Readers of this weblog should now be familiar with the name of T.M.R. Restaurants Limited's application; opposition by Société Anonyme Des Bains De Mer Et Du Cercle Des Etrangers, the recent (9 May) Irish Patents Office decision of Dermot Doyle (acting for the Controller) which was the subject of a fairly grumpy post from this Kat yesterday evening on the subject of time-wasting grounds of opposition. Now for a look at the substantive legal issues.
- consisted exclusively of signs or indications which may designate characteristics of the goods,
- consisted of signs or indications that have become customary in the trade,
- was of such a nature as to deceive,
- was such that its use was prohibited by enactment or rule of law,
- was based on an application for registration that was made in bad faith,
- caused a likelihood of confusion on the part of the public, and likelihood of association with the opponent’s trade marks
- if used, would take unfair advantage of, or be detrimental to, distinctive character or reputation of the opponent’s mark,
- was such that its use was liable to be prevented by virtue of any rule of law protecting an unregistered trade mark or other sign,
- could not stand against the opponent’s marks, since the latter were earlier marks that were entitled to protection under the Paris Convention as well-known trade marks,
- was neither used nor intended to be used in relation to goods covered by the application.
- was based on an application that has not met the requirements for registration.
Hearing Officer Dermot Doyle dismissed the opposition on all grounds.
Some of the grounds were easy to deal with. In particular, Mr Doyle observed, the mere fact that the opponent’s marks were earlier than the mark applied for was not a ground of opposition and the words “The Monte Carlo”, together with the fanciful figurative element of the fish, dressed in chef’s hat holding a frying pan, and the blue circle background, could be considered to fall within the scope of “signs and designations that must remain open to be used by all traders of the goods and services for which protection is sought”. Further, while the words “Traditional Fish & Chips” were indeed customary in the trade, the words “The Monte Carlo”, the figurative element of the fish using a frying pan and the blue circle background could not realistically be considered to be so. Also, while pretty well every Irish consumer would have heard of Monte Carlo, there was no suggestion, let alone evidence, that they would have imagined it to be a trade mark rather than the name of a place.
Comparing the respective marks, there was some small similarity in so far as both contained the words "Monte Carlo", but that was about as far as it went -- and there was no evidence in any event that the opponent's mark was a mark with a reputation among the good folk of Ireland. The marks, taken as a whole, were dissimilar, would not be confused and the use by one could not be seen to be a tarnishing of the reputation of the other or an unjustified riding on its coat-tails.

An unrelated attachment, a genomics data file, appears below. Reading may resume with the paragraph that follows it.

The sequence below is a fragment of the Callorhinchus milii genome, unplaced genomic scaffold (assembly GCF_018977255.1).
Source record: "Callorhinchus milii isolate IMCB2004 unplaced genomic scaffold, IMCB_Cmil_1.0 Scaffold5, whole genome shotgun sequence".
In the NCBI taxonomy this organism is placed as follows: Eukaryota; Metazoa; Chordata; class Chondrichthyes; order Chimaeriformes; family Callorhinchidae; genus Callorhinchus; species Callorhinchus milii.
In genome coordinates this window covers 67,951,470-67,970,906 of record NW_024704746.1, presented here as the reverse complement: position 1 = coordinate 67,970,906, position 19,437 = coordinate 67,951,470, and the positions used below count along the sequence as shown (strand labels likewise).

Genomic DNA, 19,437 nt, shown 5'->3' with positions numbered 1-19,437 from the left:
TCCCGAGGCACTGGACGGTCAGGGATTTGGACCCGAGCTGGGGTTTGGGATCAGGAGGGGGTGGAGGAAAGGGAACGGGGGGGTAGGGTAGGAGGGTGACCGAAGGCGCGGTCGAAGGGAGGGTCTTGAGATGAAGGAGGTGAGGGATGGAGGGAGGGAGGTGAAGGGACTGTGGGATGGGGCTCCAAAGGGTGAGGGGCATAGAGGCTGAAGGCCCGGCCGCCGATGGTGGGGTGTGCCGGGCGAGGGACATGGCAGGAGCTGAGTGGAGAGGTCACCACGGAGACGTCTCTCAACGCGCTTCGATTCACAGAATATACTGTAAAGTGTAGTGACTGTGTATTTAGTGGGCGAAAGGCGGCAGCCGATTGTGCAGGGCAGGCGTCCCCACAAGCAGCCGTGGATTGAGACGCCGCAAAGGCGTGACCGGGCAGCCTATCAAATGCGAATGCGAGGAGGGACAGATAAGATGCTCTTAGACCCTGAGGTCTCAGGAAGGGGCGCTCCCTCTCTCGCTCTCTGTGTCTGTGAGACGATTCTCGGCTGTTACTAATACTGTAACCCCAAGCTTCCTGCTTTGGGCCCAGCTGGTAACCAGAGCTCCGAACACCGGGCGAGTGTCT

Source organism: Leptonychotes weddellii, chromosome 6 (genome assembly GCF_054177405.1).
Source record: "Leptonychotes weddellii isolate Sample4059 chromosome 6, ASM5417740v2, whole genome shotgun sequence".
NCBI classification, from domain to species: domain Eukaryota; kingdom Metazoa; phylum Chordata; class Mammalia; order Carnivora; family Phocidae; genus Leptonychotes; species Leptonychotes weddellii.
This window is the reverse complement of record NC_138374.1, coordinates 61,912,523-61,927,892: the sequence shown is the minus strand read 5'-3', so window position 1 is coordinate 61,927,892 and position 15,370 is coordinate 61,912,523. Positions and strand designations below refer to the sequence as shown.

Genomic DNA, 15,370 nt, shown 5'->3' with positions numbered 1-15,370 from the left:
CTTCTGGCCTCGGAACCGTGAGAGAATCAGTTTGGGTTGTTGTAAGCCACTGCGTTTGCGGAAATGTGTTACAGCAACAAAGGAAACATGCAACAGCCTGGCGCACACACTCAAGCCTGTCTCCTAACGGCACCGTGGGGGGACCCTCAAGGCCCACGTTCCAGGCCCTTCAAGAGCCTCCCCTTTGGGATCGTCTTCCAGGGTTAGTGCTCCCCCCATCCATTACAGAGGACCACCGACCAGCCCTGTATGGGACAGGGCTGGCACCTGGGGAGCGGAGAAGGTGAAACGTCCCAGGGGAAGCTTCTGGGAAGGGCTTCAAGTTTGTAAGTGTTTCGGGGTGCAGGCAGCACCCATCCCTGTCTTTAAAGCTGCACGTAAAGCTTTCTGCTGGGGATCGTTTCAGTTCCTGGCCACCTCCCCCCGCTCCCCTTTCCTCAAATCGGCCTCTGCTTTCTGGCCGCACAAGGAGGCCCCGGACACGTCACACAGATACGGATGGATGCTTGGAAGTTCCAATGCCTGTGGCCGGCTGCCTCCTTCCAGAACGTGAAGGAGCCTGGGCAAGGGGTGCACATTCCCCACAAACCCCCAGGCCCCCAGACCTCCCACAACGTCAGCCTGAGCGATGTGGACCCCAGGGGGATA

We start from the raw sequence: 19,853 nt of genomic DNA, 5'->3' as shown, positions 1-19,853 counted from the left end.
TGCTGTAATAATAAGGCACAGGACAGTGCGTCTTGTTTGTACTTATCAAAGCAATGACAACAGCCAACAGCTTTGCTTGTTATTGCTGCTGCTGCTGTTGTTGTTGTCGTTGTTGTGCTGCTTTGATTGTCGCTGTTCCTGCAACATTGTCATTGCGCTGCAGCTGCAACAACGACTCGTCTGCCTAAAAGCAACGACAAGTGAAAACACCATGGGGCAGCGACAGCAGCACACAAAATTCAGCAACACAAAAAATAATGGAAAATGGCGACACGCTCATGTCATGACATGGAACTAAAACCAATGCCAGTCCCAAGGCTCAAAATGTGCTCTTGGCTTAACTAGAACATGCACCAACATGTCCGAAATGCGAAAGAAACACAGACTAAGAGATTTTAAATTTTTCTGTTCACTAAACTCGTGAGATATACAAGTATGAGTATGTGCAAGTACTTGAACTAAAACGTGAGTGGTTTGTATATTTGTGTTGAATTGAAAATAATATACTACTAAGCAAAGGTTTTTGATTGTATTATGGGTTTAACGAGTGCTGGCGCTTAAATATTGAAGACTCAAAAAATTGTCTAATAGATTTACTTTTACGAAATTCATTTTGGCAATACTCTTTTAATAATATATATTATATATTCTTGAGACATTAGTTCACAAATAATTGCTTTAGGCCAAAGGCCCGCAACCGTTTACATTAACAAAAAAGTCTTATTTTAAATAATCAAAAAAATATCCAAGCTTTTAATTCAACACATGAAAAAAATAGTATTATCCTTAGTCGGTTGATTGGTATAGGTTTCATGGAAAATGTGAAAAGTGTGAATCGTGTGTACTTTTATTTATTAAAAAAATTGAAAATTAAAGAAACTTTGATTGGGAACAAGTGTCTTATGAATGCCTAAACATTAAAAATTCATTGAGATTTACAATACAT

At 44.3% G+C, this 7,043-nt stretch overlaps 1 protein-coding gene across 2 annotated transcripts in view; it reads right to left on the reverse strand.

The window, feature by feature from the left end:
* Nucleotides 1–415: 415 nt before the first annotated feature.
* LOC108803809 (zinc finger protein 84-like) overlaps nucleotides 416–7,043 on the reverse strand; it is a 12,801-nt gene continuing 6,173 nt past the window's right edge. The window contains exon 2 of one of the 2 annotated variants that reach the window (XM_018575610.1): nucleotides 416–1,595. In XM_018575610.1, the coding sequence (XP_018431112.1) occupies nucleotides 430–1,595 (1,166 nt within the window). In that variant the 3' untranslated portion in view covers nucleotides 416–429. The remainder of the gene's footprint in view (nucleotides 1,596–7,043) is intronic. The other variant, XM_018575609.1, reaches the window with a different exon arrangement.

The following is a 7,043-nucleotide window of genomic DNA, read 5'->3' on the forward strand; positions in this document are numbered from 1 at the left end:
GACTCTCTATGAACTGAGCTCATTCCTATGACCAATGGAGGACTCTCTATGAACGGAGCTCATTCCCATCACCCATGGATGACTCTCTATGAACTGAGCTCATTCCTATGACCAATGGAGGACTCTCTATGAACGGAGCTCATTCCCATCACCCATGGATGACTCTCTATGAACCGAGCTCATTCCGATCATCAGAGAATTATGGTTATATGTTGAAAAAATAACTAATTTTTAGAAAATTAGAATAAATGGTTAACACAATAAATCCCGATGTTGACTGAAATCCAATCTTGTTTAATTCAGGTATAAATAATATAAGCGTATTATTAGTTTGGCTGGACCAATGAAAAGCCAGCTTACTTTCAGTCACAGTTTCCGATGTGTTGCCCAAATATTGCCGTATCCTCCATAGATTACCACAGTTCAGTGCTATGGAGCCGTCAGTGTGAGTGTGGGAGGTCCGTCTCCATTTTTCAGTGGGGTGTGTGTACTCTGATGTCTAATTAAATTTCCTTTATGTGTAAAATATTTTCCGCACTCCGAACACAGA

Taking a leaf out of the Book of Reality, a work to which presumably neither the opponent nor its professional representatives had opportunity to refer, Mr Doyle added this:
"52. On the one hand we have a chipper, selling traditional fish and chips and the like, and on the other, an undertaking running luxury resorts, comprising casinos and high-quality hotels, restaurants and spas; both of whom are using the term MONTE CARLO in their trade marks. The respective undertakings are not, in any way, competing with one another. The issue rests on whether it is likely that a consumer, who must be assumed to be already familiar with the goods and services sold under the Opponent’s earlier trade marks, being exposed in a typical purchasing scenario to the goods or services bearing the mark applied for, is likely to be confused. Would he seriously entertain the thought that the goods or services he is purchasing are connected in some way with those goods or services that he has known previously under the Opponent’s marks? Or on encountering the Applicant’s mark would he be likely to attempt to order Caviar, Foie Gras, Filet Mignon and Crème Brûlée, to be washed down with a bottle of 2005 Chambertin Grand Cru, as he might have done when in one of the Opponent’s establishments? In my opinion, there is no possibility that consumers would believe that the respective parties are linked economically in any way. Because of the differences in the respective marks, the different types of consumer of the respective marks, the extremely different purchasing scenarios under which the consumer is likely to encounter them and the fact that the parties are not in competition with one another, I think that these questions must be answered in the negative".This Kat has recently taken a great and active interest in coexistence agreements on behalf of MARQUES, the organisation for European trade marks, and has been involved in the setting up and running of two highly successful experimental workshops on negotiating coexistence agreements and prior rights agreements which took place last month in Rotterdam and Munich respectively. In his view, this dispute could have been settled swiftly and effectively, and far, far more cheaply, if the parties had negotiated a sensible coexistence settlement as soon as T.M.R.'s application became known to the opponent, rather than letting this nasty opposition fester for over four years before it predictably hit the buffers.
Merpel adds, is it any coincidence that MARQUES's annual meeting this year takes place in, er, Monte Carlo?
Catfish here and here
Monte Carlo or Bust here